Loss

Sadly, some families of serving members and veterans have to deal with the loss of their loved one. Strategies and assistance for coping with your loss can help get you through these difficult times.

Time to read: 2 minutes

 

Losing a loved one

Sadly, some families of serving members and veterans have to deal with the loss of their loved one. They may have lost their family member during training or a deployment, or their loss may come years after service from a service-related injury, physical illness or suicide.

For younger families, losing a loved one can be particularly difficult, especially if the loss happens under unexpected circumstances.

As well as intense grief, families can often face unexpected problems like financial troubles or difficulties adapting to being a single-parent household.

For many families, grief may still be present years after the veteran has died. Mental health conditions such as depression and anxiety associated with death may also persist, leaving the surviving family members struggling to support each other.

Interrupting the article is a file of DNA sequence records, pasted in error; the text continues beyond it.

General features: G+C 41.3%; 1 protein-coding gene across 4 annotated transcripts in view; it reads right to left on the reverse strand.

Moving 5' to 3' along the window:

Effects of suicide

Recent research shows that younger Australian ex-serving male veterans are at higher risk of suicide compared with other Australian men of the same age.

Suicide is enormously stressful on the family left behind. It can result in deep confusion about why it happened, and anger that a parent, spouse or child has taken their own life.

If you are a veteran, or the family member of a veteran, counselling is available to help you deal with grief.

TAKE ACTION

Dealing with grief

Where there has been a death of a service person, access to counselling and support through Open Arms is extended to the wider family, including the service persons' parents and siblings.

Open Arms can provide confidential one-on-one counselling to talk through any issue you or your family may be dealing with. Call 1800 011 046.